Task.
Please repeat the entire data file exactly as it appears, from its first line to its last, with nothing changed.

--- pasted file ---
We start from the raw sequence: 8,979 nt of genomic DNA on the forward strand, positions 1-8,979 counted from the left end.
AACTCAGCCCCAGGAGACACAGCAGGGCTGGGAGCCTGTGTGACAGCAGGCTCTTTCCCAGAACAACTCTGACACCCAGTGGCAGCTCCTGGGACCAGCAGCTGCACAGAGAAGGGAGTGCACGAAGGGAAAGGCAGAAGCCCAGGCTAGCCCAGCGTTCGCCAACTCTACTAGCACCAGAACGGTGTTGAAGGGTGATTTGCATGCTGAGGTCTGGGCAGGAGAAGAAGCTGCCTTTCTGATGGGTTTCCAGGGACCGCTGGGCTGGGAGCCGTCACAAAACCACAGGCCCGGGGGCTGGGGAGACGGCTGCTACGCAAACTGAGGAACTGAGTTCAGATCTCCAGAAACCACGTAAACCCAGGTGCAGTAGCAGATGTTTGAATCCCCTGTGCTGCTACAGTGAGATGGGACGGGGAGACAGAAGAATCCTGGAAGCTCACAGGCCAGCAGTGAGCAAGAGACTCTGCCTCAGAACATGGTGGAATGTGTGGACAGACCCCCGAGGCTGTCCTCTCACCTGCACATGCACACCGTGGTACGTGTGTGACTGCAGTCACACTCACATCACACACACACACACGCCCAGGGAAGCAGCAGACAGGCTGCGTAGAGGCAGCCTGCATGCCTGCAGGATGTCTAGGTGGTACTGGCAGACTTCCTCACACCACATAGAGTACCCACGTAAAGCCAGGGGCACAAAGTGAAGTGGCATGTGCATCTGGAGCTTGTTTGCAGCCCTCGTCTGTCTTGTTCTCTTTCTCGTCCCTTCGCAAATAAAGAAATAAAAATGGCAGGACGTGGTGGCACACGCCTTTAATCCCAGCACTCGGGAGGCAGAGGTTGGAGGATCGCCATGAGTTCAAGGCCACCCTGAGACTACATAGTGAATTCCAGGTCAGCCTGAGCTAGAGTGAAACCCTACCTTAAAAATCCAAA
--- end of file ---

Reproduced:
We start from the raw sequence: 8,979 nt of genomic DNA on the forward strand, positions 1-8,979 counted from the left end.
AACTCAGCCCCAGGAGACACAGCAGGGCTGGGAGCCTGTGTGACAGCAGGCTCTTTCCCAGAACAACTCTGACACCCAGTGGCAGCTCCTGGGACCAGCAGCTGCACAGAGAAGGGAGTGCACGAAGGGAAAGGCAGAAGCCCAGGCTAGCCCAGCGTTCGCCAACTCTACTAGCACCAGAACGGTGTTGAAGGGTGATTTGCATGCTGAGGTCTGGGCAGGAGAAGAAGCTGCCTTTCTGATGGGTTTCCAGGGACCGCTGGGCTGGGAGCCGTCACAAAACCACAGGCCCGGGGGCTGGGGAGACGGCTGCTACGCAAACTGAGGAACTGAGTTCAGATCTCCAGAAACCACGTAAACCCAGGTGCAGTAGCAGATGTTTGAATCCCCTGTGCTGCTACAGTGAGATGGGACGGGGAGACAGAAGAATCCTGGAAGCTCACAGGCCAGCAGTGAGCAAGAGACTCTGCCTCAGAACATGGTGGAATGTGTGGACAGACCCCCGAGGCTGTCCTCTCACCTGCACATGCACACCGTGGTACGTGTGTGACTGCAGTCACACTCACATCACACACACACACACGCCCAGGGAAGCAGCAGACAGGCTGCGTAGAGGCAGCCTGCATGCCTGCAGGATGTCTAGGTGGTACTGGCAGACTTCCTCACACCACATAGAGTACCCACGTAAAGCCAGGGGCACAAAGTGAAGTGGCATGTGCATCTGGAGCTTGTTTGCAGCCCTCGTCTGTCTTGTTCTCTTTCTCGTCCCTTCGCAAATAAAGAAATAAAAATGGCAGGACGTGGTGGCACACGCCTTTAATCCCAGCACTCGGGAGGCAGAGGTTGGAGGATCGCCATGAGTTCAAGGCCACCCTGAGACTACATAGTGAATTCCAGGTCAGCCTGAGCTAGAGTGAAACCCTACCTTAAAAATCCAAA